China has moved to muzzle any debate ahead of the 25th anniversary of the crackdown of the 1989 pro-democracy protests at Tiananmen Square, detaining several dozen activists and scholars, imposing restrictions on universities, tightening censorship restrictions and boosting security deployments in the heart of the capital.
On the night of June 3, 1989, and in the early hours of June 4, hundreds were killed as the Communist Party of China (CPC) under then leader Deng Xiaoping crushed the students’ protests by declaring martial law and sending in the People’s Liberation Army (PLA) to clear the square. Hundreds of ordinary Beijing residents, who had come out to support the calls for democracy and against corruption of leaders, were killed around the city as the troops moved in, firing at will.
China officially maintains the protests were a “counterrevolutionary riot” – a description that rankles with the parents and relatives of the protesters, who saw themselves as patriots and nationalists fighting against official corruption and authoritarianism.
The official position has changed little in the past 25 years. On Tuesday, the Chinese government said the “political turmoil” of 1989 was no longer relevant to today’s China.
“The Chinese government long ago reached a conclusion about the political turmoil at the end of the 1980s,” Foreign Ministry spokesperson Hong Lei told reporters. “In the last three decades of reform and opening up, China’s enormous achievements in social and economic development have received worldwide attention. The building of democracy and the rule of law have continued to be perfected,” he said.
Mr. Hong said China’s “socialism with Chinese characteristics” model was suited to “China’s national conditions and the basic interests of the vast majority”.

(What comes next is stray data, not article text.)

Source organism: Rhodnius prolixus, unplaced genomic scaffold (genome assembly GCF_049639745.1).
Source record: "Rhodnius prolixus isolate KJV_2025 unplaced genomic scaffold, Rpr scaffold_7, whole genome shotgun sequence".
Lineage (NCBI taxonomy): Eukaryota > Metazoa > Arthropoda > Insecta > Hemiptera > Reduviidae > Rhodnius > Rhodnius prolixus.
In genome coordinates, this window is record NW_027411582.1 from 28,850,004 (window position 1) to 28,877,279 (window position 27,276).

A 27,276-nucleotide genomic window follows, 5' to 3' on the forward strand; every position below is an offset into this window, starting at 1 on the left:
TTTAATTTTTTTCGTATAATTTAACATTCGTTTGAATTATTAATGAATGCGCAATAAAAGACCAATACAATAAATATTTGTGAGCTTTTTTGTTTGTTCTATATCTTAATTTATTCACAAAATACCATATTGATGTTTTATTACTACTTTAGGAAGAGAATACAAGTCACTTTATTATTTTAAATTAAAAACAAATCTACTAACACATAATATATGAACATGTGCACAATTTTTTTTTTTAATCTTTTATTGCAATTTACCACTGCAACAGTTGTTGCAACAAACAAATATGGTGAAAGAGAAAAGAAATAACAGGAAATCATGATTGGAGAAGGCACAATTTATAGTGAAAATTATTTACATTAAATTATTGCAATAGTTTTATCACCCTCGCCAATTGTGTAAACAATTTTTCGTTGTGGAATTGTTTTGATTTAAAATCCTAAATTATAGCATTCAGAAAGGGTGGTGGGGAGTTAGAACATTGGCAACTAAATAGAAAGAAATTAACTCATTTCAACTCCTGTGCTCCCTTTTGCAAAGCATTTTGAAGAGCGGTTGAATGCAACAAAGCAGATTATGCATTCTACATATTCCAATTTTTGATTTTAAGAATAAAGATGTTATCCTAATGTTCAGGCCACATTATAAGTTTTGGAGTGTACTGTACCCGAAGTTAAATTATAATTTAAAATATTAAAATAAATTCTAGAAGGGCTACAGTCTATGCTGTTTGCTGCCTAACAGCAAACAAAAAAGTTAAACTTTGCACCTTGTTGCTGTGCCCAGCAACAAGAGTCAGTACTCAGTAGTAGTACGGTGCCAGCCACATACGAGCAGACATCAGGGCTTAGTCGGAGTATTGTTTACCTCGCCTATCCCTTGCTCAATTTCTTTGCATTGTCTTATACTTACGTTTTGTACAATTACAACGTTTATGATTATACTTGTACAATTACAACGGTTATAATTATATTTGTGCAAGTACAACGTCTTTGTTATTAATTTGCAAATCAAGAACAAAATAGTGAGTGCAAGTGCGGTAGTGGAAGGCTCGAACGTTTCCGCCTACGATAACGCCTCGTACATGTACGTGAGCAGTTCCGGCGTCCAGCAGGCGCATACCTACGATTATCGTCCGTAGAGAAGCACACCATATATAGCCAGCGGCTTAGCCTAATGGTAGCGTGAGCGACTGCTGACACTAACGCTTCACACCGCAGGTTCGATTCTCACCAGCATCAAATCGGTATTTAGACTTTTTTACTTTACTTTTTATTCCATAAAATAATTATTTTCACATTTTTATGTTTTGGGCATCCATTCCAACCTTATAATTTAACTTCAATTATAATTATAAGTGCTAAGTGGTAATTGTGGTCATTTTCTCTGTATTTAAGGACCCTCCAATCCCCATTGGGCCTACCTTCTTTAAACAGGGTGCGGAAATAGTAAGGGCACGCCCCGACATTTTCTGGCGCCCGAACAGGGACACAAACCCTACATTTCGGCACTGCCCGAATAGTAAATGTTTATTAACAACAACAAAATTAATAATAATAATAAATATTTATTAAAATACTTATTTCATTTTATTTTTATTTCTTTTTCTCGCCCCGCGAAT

In 25 years since the Tiananmen Square crackdown, China has indeed seen breakneck economic growth and unprecedented prosperity, as millions have been lifted out of poverty. Former leader Deng Xiaoping carried out his famous “southern tour” to open up the southern manufacturing zones barely three years after the crackdown.
Yet, despite the transformative changes since 1989, the CPC still does not allow any discussion or debate about the events of 25 years ago.
School textbooks and newspapers never mention the event, and many younger Chinese are entirely unaware of the tumultuous protests of 1989 because of the vast censorship regulations in place.
Ironically, the only indicator of the anniversary every year is the sweeping security blanket that is deployed across the capital every year. Thousands of security volunteers, usually retirees, are deployed to watch over the streets, while SWAT teams are stationed in the main street corners surrounding the famous square.
Every year, dozens of people who are seen as being politically active in any way are detained ahead of the anniversary – they include lawyers, the small group of civil rights activists, who are pushing for political liberalisation, and ordinary citizens from the provinces, who travel to Beijing to petition higher authorities to have their grievances heard.
Before the sensitive 25th anniversary, the crackdown has been more severe than usual, activists say. Close to 50 people have been detained in the past month in more than half a dozen cities, according to the group Human Rights in China, including activists, lawyers, journalists and petitioners.
Last week, Wang Aizhong, an activist in southern Guangzhou, was detained for “provoking troubles”, while in western Chongqing, journalist Xin Jian, a news assistant for Japan’s Nikkei news, was taken from her home, reportedly for coverage related to the anniversary.
Among those detained are the civil rights lawyer Pu Zhiqiang, writer and blogger Liu Di and scholar Xu Youyu, who attended a commemoration event in Beijing in May.
One petitioner from southern Anhui province, who has travelled to Beijing on a number of occasions to protest land grabs told The Hindu in a telephone interview he had been warned not to make the trip to Beijing during this “sensitive period”.
The restrictions have even been felt on Chinese university campuses, where protest movements are, 25 years on, unheard of.
According to one student at a prominent Beijing university, students have been told to not participate in any public events on June 4.
“We’ve been told to stay in our dormitories,” the student said.